Police Squad! is a television comedy series first broadcast in 1982. It was a spoof of police dramas, packed with visual gags and non sequiturs. While a parody of many television shows and movies, it bore a particular resemblance to the... [more]
Police Squad! is a television comedy series first broadcast in 1982. It was a spoof of police dramas, packed with visual gags and non sequiturs. While a parody of many television shows and movies, it bore a particular resemblance to the Lee Marvin cop show, M Squad.
Police Squad! was created by the comedy filmmaking trio Zucker, Abrahams and Zucker, who had previously worked together on The Kentucky Fried Movie and Airplane!. Despite critical acclaim, the show was cancelled by ABC after just six episodes. This was enough to gain a strong cult following through repeat broadcasts, which led to the 1988 film version The Naked Gun: From the Files of Police Squad! and two further sequels. Many gags from the show were recycled for the films.
Leslie Nielsen played a role that was written especially for him, as Detective Frank Drebin in the series and all three films. Alan North played the role of Captain Ed Hocken on the show; in the films, the role was played by George Kennedy. Peter Lupus also co-starred on the show as Officer Norberg (in the films, O.J. Simpson appeared as the similarly named Officer Nordberg). Ed Williams, who played scientist Ted Olson on the show, would reprise his role in the films, making him and Nielsen the only two actors from the series to appear in the movies. Robert Goulet, who appeared as one of the "special guest stars" who were invariably killed off at the beginning of their episodes, would appear as villain Quentin Hapsburg in the second Naked Gun film. Dr. Joyce Brothers played herself in The Naked Gun: From the Files of Police Squad! She also played herself in Episode 4 of the television series.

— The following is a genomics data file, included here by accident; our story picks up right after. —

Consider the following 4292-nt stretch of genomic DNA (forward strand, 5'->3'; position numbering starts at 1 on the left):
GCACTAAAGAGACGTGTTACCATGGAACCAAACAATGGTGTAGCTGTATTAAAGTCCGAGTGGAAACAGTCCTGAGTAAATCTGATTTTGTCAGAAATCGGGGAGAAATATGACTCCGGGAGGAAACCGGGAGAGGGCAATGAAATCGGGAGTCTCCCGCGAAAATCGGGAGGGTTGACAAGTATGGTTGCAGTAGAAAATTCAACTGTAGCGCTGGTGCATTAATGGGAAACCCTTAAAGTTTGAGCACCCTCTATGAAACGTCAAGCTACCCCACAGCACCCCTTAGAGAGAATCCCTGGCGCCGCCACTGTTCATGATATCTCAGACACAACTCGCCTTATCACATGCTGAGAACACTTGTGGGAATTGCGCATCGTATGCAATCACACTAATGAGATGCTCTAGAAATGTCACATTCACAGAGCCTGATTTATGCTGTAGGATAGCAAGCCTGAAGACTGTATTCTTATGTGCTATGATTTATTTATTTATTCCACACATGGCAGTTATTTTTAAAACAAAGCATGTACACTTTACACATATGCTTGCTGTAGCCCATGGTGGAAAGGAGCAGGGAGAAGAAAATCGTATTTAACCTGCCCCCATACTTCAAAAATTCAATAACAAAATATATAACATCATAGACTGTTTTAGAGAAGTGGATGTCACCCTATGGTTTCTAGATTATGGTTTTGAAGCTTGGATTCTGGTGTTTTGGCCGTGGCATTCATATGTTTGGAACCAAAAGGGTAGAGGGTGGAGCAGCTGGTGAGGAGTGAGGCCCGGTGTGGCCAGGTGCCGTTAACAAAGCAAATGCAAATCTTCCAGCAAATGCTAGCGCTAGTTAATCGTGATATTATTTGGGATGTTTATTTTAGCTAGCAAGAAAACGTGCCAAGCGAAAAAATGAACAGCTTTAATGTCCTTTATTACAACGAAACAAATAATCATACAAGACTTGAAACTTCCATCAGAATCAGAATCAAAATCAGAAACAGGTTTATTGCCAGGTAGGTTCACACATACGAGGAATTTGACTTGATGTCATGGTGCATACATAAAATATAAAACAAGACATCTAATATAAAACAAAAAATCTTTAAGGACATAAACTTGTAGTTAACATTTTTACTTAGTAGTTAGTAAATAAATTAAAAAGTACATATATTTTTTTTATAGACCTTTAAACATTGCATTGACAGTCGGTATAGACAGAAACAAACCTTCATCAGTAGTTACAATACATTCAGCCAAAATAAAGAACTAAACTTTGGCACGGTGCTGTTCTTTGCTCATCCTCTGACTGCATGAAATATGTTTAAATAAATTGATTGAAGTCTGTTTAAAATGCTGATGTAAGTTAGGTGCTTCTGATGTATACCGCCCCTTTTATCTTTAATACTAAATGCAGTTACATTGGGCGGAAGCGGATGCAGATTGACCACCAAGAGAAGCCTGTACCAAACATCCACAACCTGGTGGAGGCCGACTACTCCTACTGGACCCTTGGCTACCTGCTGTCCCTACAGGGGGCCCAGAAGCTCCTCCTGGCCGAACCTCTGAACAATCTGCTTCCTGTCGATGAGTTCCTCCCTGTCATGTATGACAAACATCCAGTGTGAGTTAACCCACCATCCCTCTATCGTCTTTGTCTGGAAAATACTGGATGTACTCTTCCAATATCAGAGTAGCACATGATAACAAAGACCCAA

The show was presented in the style of a Quinn Martin show of the early 1970s, with a portentous narrative over the opening titles which made a big feature of the show being "...in color", followed by numerous gags. Each episode would similarly play credits over a 1970s style freeze frame of the final scene, except that the frame was not frozen – the actors simply stood motionless in position while other activities (pouring coffee, convicts escaping, chimpanzees running amok) continued around them.
One noticeable difference between the series and the films is in the portrayal of Frank Drebin. In the series he is shown to be considerably more competent and strait-laced, and less Maxwell Smart-like than he is depicted in the films. The TV portrayal of Drebin was never intended to be overtly comic, merely a sendup of the ultra-serious Dragnet-like portrayal of TV cops. In the series, Drebin was intended to be the archetype of the straight man, in contrast to the rampant hilarity going on around him. It was not until the films that Drebin was changed to a more outwardly comic character.[ [show less]